Where there is no law, but every man does what is right in his own eyes, there is the least of real liberty
Henry M. Robert

“I try to record timeless realities”

Photographer from Chile Nicolas Val creates projects about a frontline city in the Donbas
14 May, 2018 - 18:12

Last summer, documentary photographer from the city of Valparaiso Nicolas Val unexpectedly went to Avdiivka with a humanitarian mission. He was invited for the trip by Sandra Briones of the ICW Latina, an organization of women living with HIV. Val himself cooperated with this organization for more than eight years previously. The photographer, who had had little knowledge of Ukraine before, especially of the war in the Donbas, quickly agreed. The mission involved volunteering in a small local church, studying how the organization could help HIV-positive women living in the war zone, and doing educational work. Val helped volunteers and collected materials for several projects of his own. However, the word “collected” sounds too formal, given that the photographer actually tried to join the urban community, so as to offer an inside perspective on its life, and not one using the optics of a tourist or a journalist. Val told The Day how he had been achieving that objective and why he planned to return to Avdiivka.

“AT FIRST, I TOOK PICTURES LIKE A TOURIST WALKING THROUGH A CITY AT WAR”

In your interview, I read that you went to Avdiivka spontaneously, on a humanitarian mission. What became the main reason for you to agree to go there?

 “Indeed, I had planned to do some research and a photo project in Central America, but then received a message from a friend who worked with me in an organization for HIV-positive women in Chile. She told me about the conflict in eastern Ukraine and asked if I wanted to go there with her to help. She also said that I would be able to do my primary job as well. Having pondered it for 10 minutes, I canceled my project in Central America and replied: ‘Yes, let us do it.’

 “But the main reason why I agreed was to continue to tell stories with my images and try to help the world a little bit through them.”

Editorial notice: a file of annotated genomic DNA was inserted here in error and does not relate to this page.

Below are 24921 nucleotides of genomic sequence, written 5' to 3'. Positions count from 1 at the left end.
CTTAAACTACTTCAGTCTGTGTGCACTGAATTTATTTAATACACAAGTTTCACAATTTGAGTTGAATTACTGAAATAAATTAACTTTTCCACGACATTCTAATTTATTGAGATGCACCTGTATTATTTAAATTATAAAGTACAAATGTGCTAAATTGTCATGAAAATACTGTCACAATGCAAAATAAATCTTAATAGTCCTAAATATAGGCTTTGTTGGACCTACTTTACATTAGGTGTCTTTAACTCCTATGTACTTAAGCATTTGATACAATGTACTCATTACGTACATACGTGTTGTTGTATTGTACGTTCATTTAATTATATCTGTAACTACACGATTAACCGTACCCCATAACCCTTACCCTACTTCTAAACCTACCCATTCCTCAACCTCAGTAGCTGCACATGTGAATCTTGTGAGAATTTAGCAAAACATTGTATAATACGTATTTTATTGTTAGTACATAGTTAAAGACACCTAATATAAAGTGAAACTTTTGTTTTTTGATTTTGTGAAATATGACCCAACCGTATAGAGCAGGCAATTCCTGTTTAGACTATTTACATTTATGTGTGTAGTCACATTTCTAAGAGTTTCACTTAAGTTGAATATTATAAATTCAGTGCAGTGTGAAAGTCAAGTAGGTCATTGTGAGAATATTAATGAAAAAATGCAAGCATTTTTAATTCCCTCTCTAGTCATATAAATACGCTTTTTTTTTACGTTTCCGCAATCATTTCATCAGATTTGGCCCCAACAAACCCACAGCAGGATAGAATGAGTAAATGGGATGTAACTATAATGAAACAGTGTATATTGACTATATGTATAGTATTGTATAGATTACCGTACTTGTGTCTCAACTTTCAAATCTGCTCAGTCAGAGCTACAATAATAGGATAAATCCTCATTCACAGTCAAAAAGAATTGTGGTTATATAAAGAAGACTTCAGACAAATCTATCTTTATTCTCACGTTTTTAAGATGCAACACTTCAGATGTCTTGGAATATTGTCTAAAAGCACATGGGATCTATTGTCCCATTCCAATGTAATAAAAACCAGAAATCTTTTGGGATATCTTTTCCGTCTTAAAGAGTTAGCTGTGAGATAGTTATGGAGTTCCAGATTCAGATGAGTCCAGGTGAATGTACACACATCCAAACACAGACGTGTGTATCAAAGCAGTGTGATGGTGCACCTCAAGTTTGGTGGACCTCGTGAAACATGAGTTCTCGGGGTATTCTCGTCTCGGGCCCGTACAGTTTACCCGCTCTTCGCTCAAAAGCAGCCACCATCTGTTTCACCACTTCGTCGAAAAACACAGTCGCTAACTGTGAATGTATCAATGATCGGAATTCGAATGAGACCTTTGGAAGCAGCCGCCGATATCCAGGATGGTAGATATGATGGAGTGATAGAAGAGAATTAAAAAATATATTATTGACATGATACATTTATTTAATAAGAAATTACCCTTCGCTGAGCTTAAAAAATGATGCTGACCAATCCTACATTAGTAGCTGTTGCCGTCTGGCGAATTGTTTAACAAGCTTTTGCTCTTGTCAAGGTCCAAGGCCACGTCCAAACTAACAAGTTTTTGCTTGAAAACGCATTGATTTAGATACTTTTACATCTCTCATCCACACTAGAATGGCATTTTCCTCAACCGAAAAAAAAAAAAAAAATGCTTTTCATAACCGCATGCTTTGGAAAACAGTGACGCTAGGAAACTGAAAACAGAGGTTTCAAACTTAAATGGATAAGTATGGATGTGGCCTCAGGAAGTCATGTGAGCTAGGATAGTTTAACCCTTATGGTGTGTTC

How difficult was it to find a common language with residents of Avdiivka? After all, you live in a completely different culture and reality, and there is also a language barrier.

 “Cultural clashes are always interesting, I believe they push me to start a new project, because I need to reconstruct myself and look for meanings and think in different directions as I am trying to adapt to a new culture. I think the only barrier was the language one, but eventually it began to collapse too. I find people who tried to teach me the language very nice and patient. Now I can speak Russian a bit, express my thoughts using it.”

How did you combine volunteering and working on the photo project?

 “Thanks to the assistance we provided to residents of Avdiivka, I managed to get closer to a new world which I believe I could never have entered alone. For example, we brought food to people who could not cook or leave home for various reasons related to the war. Thanks to this, I was able to feel and see many realities and stories that allow me to understand wars going on in this society, which lives to the sound of the war 24/7. I am talking about mental wars here, which cause such a situation more than the social and political war. When I realized that, I started taking my photos. Meanwhile, at first, I took pictures like a tourist walking through a city at war without understanding anything.”

Do you maintain contacts with residents of Avdiivka now?

 “Yes, it is almost a continuous experience. I will keep visiting this locality for a long time. I met some very good families there, I have plans for many projects.”

“BECOMING INVISIBLE IN AVDIIVKA IS NO MEAN FEAT”

I know that you want to make a photo book about Avdiivka and do a project involving portraits of its residents. Have you already developed the concept of the book?